Currently rocking NONE reviews on Rotten Tomatoes, I’m proud to be the first critic to offer you, the humble reader, a ringside seat for the FIRST assessment to this widely forgotten film. I first saw this film in 1998. I’d flown to Salt Lake City, then Seattle, then down to Portland where I immediately rented this film on VHS from a local video store, along with what I thought was a small tub of ice-cream from a local Troutdale supermarket. It turned out that due to a trans-Atlantic misunderstanding about consumer produce packaging, I’d ingested enough concentrate to make five litres of orange juice while watching this film unspool. Love in Paris is the sequel to 80’s cult classic Nine ½ Weeks, it’s got the reputation of being famously, legendarily bad, and it’s actually slightly better than I remembered as I was extremely ill on my first compromised viewing of this text.
While not a box office hit in the UK, the original 1986 Adrian Lyne/ Kim Basinger film is something of an underrated film with a strong female POV. Adapted from a memoirs by author Ingeborg Day, under the pseudonym Elizabeth McNeill, and with a screenplay written between Academy Award wins for documentary making by Sarah Kernochan, Lyne’s film directly addressed issues of male control of women, but was treated as a misfiring, sexy come-on by a male-controlled media who didn’t like the brand of sex being sold. Worldwide, Lyne’s film was an unexpected hit, and this sequel goes a step further by being directed by an actual woman, Anne Goursand, a regular editor for Francis Ford Coppola. I remembered Love in Paris as a tough watch, but when an edited version turned up on YouTube, it seems like time to refresh my memory of John Gray.
Yes, long before there were 50 Shades of anything, Mr Gray (Mickey Rourke) was a big-money haunted playboy, distraught over the loss of Elizabeth from the first movie. We know he’s upset because Love in Paris starts with the decidedly unsexy image of a horse keeling over and dying outside Gray’s window in Central Park, and if Barbie and Ken taught us anything about horses, it’s that they’re of symbolic value to the male sense of his own sexual drive. For Gray, sex isn’t a frivolous pursuit, it’s a full-time job, and by the look of the state he’s in as he mooches, mumbling around his high-end apartment, it’s been a very tough paper round for him. Asking some big, existential questions about himself, Gray heads directly to Paris where he snaps up all of Elizabeth’s artwork at an action, and where he finds new romance when he meets one of her friends, red-head Lea Calot (Angie Everhart). ‘People don’t usually sell what they value most,’ Gray not-unreasonably surmises, and soon they’re beginning a torrid affair despite his deeply horrid spotty shirt-and-tie combo. Gray offers Lea something that her psychotically camp associate Vitorio DeSalva (Stephen Berkoff) cannot, but he also finds time to knock back Absinthe and help looses the grip on her assistant Claire (Agathe de la Fontaine) held by her abusive boyfriend (Dougray Scott).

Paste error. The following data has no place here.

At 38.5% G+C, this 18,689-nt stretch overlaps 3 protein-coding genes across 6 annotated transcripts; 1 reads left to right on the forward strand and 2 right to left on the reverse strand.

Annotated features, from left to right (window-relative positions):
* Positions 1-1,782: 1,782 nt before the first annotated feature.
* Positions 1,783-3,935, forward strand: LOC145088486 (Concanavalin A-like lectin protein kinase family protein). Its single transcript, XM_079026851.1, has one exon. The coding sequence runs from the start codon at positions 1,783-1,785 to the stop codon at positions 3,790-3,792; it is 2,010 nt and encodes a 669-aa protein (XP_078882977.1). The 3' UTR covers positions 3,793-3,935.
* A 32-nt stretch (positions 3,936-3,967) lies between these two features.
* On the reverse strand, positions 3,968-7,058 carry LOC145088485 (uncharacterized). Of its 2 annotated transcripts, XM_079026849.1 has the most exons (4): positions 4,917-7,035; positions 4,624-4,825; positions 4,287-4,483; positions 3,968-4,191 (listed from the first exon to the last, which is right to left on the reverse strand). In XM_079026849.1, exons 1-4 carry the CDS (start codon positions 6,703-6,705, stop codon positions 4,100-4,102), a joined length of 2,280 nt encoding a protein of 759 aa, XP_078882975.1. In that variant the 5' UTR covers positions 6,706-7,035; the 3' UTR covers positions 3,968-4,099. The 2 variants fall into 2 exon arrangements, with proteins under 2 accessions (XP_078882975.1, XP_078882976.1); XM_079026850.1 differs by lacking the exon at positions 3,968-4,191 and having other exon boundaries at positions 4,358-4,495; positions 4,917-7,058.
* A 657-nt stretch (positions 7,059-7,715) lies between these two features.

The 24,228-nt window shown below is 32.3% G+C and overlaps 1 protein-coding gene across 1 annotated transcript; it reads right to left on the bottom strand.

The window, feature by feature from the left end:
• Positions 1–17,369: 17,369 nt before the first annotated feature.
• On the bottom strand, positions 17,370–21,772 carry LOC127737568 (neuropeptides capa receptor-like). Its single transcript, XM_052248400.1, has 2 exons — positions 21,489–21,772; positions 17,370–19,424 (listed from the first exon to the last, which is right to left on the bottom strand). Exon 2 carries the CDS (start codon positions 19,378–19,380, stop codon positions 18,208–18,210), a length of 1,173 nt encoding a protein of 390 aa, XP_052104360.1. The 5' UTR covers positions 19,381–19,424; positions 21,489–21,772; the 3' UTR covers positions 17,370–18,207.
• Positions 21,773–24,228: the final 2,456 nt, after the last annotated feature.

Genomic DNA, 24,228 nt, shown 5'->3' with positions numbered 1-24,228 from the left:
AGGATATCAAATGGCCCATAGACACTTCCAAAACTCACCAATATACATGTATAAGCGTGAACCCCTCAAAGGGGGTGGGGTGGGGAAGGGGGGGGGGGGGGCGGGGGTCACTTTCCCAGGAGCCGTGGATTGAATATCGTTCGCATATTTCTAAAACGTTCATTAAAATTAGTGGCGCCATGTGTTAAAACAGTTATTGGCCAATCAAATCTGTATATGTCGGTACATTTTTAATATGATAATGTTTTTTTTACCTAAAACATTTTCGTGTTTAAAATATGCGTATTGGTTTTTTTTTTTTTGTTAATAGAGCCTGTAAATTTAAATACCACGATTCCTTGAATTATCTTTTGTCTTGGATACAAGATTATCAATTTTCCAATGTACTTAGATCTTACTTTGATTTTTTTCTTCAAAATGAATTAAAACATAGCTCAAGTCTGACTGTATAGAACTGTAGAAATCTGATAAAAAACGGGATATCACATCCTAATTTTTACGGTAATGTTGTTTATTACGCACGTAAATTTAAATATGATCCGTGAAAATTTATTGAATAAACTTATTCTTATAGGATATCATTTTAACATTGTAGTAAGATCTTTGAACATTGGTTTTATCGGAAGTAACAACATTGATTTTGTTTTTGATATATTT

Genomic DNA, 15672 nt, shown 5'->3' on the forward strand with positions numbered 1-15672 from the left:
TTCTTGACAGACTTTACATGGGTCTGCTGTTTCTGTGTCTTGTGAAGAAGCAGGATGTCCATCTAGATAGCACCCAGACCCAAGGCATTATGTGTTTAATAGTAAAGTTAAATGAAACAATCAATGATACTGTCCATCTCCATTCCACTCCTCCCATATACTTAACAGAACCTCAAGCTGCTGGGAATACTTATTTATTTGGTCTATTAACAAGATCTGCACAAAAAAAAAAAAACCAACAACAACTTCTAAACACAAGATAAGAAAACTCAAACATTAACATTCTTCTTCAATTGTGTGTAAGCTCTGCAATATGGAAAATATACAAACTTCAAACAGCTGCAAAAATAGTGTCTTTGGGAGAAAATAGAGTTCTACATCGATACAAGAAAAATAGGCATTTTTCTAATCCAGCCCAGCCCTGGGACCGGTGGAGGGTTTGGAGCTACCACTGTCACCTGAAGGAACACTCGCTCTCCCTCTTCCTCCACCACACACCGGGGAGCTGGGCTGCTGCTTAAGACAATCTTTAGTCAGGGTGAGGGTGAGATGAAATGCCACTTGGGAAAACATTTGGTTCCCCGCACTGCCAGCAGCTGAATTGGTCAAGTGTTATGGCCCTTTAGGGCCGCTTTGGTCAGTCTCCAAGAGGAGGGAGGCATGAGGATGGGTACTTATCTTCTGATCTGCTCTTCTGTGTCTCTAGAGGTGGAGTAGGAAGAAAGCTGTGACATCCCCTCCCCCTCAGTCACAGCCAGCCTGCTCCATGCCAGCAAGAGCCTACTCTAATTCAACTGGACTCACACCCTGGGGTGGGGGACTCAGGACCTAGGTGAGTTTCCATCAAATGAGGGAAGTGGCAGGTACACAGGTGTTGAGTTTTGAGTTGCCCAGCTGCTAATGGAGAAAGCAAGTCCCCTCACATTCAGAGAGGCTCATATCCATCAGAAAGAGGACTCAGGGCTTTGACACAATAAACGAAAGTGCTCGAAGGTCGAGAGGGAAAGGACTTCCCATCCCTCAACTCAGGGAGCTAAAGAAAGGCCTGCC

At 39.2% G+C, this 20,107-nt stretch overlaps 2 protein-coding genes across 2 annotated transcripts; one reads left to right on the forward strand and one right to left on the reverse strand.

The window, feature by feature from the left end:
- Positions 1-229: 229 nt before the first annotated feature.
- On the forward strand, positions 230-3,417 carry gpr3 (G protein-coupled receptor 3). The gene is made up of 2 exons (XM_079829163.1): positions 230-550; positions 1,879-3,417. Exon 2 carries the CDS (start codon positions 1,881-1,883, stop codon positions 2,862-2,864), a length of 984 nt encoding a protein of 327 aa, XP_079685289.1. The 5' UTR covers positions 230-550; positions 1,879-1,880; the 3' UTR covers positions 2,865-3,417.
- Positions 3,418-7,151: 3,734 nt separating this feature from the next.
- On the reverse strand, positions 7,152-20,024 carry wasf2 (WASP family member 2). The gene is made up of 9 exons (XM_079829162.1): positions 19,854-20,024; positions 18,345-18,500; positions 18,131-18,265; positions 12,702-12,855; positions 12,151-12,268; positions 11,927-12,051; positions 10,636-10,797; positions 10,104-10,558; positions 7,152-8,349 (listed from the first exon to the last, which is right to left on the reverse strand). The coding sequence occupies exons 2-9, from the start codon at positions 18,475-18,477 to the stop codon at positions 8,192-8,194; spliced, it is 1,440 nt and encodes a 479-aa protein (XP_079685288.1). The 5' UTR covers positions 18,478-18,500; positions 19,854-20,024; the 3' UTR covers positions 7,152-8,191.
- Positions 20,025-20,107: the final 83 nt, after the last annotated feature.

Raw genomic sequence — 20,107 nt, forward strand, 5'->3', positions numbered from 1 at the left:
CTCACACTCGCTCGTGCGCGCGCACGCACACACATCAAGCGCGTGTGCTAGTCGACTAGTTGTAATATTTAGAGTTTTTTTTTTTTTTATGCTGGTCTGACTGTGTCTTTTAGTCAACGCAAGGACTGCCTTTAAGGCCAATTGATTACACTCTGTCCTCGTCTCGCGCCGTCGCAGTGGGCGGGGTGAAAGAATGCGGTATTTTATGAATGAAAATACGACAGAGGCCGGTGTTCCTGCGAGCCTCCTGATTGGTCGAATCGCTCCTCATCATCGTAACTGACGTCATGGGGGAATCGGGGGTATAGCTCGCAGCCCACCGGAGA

Somehow written by a football coach of Celtic Football Club, Mick Davis, reportedly put in position by Scottish ‘do-ya-think-I’m sexy’ heart-throb Rod Stewart, Love in Paris actually manages to recreate some of the artistic feels of the original. The intercutting of the swanko art auction with close-ups of the art itself, the ambient soundtrack (from Balearic beats to a cover of Roxy Music’s Love is the Drug), regretful fingering of snow globes and Rourke’s enthusiastic blowing snot out of his nose on a Parisian park bench all hit the right dissipated notes. ‘You’re extremely clever, I admire that in a woman,’ Gray tells Lea, who responds ‘ Do you like surprises? ‘Only when they come in small packages…’ is his cryptic answer.
‘You’re American, you should know better,’ Lea concludes amusingly after mocking Gray’s masculinity by dancing around in his Armani suit while he recovers from a hangover, but we know that when she starts a ultimatum/countdown to force Gray to come back to her, he’s already halfway out the door, ghosting her exactly the same way Elizabeth ghosted him. As with the first film, the take-away is that hurt people hurt people, and Love in Paris actually does manage to get that message across, portraying Gray as a man in need of repair, and unable to find much moral purchase in the chic, glamorous environs of Parisian nightlife. Not Another 9 ½ Weeks, Love in Paris actually manages to continue the continuity of John Gray’s downward trajectory of the first film, and as such, it’s a surprisingly faithful sequel.